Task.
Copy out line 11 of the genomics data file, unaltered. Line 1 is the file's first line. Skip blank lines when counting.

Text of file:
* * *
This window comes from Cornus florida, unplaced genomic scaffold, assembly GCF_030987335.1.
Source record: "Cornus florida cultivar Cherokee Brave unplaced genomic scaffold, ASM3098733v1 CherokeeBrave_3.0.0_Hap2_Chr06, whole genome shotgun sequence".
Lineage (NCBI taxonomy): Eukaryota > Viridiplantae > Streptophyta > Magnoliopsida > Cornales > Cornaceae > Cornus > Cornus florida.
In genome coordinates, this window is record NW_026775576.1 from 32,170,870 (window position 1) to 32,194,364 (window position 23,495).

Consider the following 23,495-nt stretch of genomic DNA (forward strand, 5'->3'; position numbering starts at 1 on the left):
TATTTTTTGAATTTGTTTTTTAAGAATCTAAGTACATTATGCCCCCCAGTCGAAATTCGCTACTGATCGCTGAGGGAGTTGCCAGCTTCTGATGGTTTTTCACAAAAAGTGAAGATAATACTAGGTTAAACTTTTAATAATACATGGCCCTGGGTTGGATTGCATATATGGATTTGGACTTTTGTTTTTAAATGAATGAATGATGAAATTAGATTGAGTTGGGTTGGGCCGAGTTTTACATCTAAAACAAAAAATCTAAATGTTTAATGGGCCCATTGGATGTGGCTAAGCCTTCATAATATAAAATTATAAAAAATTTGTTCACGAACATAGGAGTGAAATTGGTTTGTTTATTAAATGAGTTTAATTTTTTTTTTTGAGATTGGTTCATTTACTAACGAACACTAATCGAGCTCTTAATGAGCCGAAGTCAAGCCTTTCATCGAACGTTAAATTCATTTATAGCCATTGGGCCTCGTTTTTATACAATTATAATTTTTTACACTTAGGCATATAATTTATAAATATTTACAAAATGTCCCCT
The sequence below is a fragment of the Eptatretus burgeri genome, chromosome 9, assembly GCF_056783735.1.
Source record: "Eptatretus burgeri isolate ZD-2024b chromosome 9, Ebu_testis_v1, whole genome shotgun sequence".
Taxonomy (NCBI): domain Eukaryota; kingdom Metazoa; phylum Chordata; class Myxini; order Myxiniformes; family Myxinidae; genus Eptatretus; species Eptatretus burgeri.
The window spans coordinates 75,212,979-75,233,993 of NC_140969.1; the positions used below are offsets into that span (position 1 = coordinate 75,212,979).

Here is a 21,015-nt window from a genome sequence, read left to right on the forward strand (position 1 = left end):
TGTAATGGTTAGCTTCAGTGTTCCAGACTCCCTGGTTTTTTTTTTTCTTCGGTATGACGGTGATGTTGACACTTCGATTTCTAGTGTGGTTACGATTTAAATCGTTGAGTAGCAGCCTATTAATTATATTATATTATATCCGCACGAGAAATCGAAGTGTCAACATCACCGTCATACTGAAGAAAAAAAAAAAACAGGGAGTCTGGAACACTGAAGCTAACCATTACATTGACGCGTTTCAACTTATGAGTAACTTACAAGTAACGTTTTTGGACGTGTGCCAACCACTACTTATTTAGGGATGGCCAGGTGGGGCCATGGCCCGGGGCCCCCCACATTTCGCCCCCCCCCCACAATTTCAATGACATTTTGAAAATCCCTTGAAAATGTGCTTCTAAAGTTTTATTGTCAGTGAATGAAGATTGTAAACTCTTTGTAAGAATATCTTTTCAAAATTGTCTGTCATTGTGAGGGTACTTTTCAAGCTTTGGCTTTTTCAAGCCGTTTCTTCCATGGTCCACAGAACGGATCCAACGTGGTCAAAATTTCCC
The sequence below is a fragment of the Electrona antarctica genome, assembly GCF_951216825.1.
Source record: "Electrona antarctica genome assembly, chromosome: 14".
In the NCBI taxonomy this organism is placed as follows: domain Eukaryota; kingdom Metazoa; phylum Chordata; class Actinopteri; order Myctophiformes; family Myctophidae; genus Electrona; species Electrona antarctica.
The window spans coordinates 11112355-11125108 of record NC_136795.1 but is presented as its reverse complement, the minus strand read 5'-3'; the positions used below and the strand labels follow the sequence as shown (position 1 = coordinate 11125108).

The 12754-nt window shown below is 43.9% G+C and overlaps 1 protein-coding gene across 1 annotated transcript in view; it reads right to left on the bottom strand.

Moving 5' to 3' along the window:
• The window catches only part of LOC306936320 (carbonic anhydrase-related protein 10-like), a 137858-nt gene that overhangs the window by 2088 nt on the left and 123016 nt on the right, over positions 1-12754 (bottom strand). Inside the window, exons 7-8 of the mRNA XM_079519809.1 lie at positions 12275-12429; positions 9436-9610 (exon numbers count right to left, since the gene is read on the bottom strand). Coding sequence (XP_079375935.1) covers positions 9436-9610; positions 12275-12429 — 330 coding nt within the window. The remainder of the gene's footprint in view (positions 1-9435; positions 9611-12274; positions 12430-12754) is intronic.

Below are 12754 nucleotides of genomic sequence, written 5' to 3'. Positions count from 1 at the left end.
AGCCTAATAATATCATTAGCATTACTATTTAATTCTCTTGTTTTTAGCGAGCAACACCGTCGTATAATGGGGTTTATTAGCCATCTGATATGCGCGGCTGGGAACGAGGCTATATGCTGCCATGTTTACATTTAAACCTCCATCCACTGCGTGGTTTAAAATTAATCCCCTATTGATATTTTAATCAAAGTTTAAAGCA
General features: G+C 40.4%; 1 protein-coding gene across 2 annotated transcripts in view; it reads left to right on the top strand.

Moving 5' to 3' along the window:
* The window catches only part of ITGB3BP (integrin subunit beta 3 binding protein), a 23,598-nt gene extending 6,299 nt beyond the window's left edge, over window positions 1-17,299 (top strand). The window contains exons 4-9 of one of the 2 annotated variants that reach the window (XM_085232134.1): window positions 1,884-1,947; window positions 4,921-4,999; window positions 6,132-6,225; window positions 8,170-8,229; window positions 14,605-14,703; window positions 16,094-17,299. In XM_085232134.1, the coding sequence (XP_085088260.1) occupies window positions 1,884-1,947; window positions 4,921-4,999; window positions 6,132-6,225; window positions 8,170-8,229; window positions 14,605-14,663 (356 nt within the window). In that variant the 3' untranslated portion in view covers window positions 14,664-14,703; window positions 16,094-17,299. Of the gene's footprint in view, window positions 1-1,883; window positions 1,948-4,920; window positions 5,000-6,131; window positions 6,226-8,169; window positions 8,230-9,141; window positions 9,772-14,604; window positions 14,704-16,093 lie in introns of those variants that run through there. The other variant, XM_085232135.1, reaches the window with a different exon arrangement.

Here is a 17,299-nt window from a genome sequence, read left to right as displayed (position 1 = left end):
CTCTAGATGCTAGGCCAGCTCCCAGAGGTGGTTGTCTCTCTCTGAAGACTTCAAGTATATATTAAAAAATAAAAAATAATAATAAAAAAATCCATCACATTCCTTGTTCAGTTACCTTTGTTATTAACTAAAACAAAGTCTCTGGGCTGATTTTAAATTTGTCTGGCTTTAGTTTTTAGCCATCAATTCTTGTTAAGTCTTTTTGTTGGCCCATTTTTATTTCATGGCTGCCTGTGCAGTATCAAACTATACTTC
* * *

Here is a 21,015-nt window from a genome sequence, read left to right on the forward strand (position 1 = left end):